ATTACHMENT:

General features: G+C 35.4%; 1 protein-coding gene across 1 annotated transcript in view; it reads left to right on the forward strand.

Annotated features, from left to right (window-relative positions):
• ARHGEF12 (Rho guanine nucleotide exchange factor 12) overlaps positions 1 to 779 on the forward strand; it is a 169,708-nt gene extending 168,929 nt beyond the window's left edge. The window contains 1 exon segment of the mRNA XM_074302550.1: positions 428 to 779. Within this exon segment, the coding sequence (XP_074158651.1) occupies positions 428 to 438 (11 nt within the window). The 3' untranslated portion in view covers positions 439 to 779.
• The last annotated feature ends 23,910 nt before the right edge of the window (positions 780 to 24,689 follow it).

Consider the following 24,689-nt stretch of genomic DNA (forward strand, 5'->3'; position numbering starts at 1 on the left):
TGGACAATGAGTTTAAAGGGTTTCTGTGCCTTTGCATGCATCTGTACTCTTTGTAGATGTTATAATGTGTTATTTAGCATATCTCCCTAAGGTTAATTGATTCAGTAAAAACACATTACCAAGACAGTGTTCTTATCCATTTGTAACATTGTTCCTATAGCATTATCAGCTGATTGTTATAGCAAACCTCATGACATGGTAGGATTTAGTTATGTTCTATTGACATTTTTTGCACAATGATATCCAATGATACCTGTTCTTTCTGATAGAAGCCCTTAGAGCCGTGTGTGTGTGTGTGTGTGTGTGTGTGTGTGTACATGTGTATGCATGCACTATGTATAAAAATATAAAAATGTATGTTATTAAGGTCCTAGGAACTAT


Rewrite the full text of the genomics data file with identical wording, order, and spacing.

General features: G+C 35.4%; 1 protein-coding gene across 1 annotated transcript in view; it reads left to right on the forward strand.

Annotated features, from left to right (window-relative positions):
• ARHGEF12 (Rho guanine nucleotide exchange factor 12) overlaps positions 1 to 779 on the forward strand; it is a 169,708-nt gene extending 168,929 nt beyond the window's left edge. The window contains 1 exon segment of the mRNA XM_074302550.1: positions 428 to 779. Within this exon segment, the coding sequence (XP_074158651.1) occupies positions 428 to 438 (11 nt within the window). The 3' untranslated portion in view covers positions 439 to 779.
• The last annotated feature ends 23,910 nt before the right edge of the window (positions 780 to 24,689 follow it).

Consider the following 24,689-nt stretch of genomic DNA (forward strand, 5'->3'; position numbering starts at 1 on the left):
TGGACAATGAGTTTAAAGGGTTTCTGTGCCTTTGCATGCATCTGTACTCTTTGTAGATGTTATAATGTGTTATTTAGCATATCTCCCTAAGGTTAATTGATTCAGTAAAAACACATTACCAAGACAGTGTTCTTATCCATTTGTAACATTGTTCCTATAGCATTATCAGCTGATTGTTATAGCAAACCTCATGACATGGTAGGATTTAGTTATGTTCTATTGACATTTTTTGCACAATGATATCCAATGATACCTGTTCTTTCTGATAGAAGCCCTTAGAGCCGTGTGTGTGTGTGTGTGTGTGTGTGTGTGTGTACATGTGTATGCATGCACTATGTATAAAAATATAAAAATGTATGTTATTAAGGTCCTAGGAACTAT